Opening Remarks by MACDL President Max D. Stern
How criminal practice has changed since Roger, Nancy and I started in this business. No more potent reminder of that exists than the scandals that have unfolded in the last six months.
Aaron Swartz - the internet activist who was driven to despair, and ultimately suicide, by the enormity and cruelty of what he faced. And the drug lab disaster where perhaps thousands of defendants served years of mandatory imprisonment premised solely on the findings of a dishonest chemist.
What links these scandals together is the power of the prosecutor in today's world - a power to threaten or, too often, dictate colossal sentences for minor crimes - and without any need to take more into account than what configuration of charges will produce the greatest sentence. In so many areas of the criminal law, defense lawyers and judges have become little more than spectators in a Kabuki ritual in which all power resides in, and all key decisions are made by, the prosecutor.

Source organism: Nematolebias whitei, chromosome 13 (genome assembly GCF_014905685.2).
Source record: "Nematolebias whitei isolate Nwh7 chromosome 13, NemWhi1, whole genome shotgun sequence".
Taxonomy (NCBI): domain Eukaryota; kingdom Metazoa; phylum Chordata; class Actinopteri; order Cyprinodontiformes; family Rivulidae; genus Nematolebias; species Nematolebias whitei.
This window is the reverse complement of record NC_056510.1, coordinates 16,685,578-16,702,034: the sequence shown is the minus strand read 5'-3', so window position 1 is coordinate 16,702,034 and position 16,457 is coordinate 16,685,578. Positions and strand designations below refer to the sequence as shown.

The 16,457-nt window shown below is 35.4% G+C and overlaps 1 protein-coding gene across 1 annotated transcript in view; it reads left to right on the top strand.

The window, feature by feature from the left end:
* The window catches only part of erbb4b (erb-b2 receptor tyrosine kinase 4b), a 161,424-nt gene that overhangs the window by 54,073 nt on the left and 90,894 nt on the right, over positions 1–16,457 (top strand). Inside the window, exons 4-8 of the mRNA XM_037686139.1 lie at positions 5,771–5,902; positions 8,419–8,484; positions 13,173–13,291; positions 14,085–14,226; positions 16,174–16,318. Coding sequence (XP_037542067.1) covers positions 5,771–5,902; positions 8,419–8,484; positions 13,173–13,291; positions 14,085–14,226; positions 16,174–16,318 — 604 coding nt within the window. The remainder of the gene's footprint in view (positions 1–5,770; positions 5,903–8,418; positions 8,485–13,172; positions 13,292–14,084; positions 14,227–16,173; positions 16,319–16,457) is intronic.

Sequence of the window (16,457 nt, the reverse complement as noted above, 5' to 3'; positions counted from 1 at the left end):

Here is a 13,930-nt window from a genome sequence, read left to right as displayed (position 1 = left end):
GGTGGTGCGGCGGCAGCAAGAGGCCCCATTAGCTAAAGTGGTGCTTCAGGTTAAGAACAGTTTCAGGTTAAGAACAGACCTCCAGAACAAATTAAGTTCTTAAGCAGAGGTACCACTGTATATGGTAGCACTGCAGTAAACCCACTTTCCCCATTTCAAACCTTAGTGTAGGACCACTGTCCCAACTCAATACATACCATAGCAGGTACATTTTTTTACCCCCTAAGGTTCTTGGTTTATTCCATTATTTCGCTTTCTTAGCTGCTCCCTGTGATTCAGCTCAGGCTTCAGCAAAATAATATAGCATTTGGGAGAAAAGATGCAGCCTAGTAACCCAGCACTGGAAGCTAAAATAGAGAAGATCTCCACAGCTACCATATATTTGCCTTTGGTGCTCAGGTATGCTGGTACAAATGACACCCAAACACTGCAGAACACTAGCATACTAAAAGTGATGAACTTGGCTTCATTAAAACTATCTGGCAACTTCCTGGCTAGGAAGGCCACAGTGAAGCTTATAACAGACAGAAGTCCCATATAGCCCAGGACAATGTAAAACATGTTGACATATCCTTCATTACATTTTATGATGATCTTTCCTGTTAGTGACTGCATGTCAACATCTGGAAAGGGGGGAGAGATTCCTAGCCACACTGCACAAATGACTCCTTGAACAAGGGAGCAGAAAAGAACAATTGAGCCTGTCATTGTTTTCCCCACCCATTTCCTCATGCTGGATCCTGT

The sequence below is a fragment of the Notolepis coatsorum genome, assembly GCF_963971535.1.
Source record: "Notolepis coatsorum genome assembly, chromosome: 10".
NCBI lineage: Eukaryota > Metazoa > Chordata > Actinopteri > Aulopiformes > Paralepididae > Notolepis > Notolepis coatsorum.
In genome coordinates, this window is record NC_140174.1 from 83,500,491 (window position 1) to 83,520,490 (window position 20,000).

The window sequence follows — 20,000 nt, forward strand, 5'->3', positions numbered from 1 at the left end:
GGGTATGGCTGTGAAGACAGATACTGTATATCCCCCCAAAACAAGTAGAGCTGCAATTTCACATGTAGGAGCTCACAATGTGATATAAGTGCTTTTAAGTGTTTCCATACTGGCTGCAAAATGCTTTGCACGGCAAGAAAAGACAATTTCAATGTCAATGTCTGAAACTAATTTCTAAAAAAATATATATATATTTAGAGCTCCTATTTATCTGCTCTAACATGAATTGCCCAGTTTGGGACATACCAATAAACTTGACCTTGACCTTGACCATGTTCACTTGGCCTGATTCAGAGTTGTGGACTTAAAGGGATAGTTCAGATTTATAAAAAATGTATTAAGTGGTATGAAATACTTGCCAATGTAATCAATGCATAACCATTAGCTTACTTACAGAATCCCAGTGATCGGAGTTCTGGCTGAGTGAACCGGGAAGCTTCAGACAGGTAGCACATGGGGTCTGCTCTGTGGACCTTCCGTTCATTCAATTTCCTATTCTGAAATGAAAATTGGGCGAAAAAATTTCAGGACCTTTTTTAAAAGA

Aaron Swartz was only the most apparent case - one that everyone could understand. But it was not unique. It was emblematic.
How many of us, watching a client marched away to serve an insanely excessive period of time, have found our role reduced to explaining to him, or his family, why we can do nothing, why we have no power, and not even an argument; why no one cares about proportionality, about mitigation, or rehabilitation, or redemption, or even what makes true sense for law enforcement - why his life is disposable, why his family's needs do not count, why mercy has disappeared from the sentencing lexicon.
These prosecutors are not mean or cruel by nature, most of them. Rather, they are proof of Lord Acton's axiom that power corrupts, and absolute power corrupts absolutely. They are on auto-pilot, doing what the system provides for them to do - they are advocates, not judges, and should not be charged with that role.
It is high time to rebalance the system. I am actually optimistic that this will happen, provided we add our voices and our experiences, to the gathering movement for change. States across the country are weaning themselves of mandatory minimums, reducing sentences and lowering prison populations. History is moving in our direction. I just hope it gets here before I finish.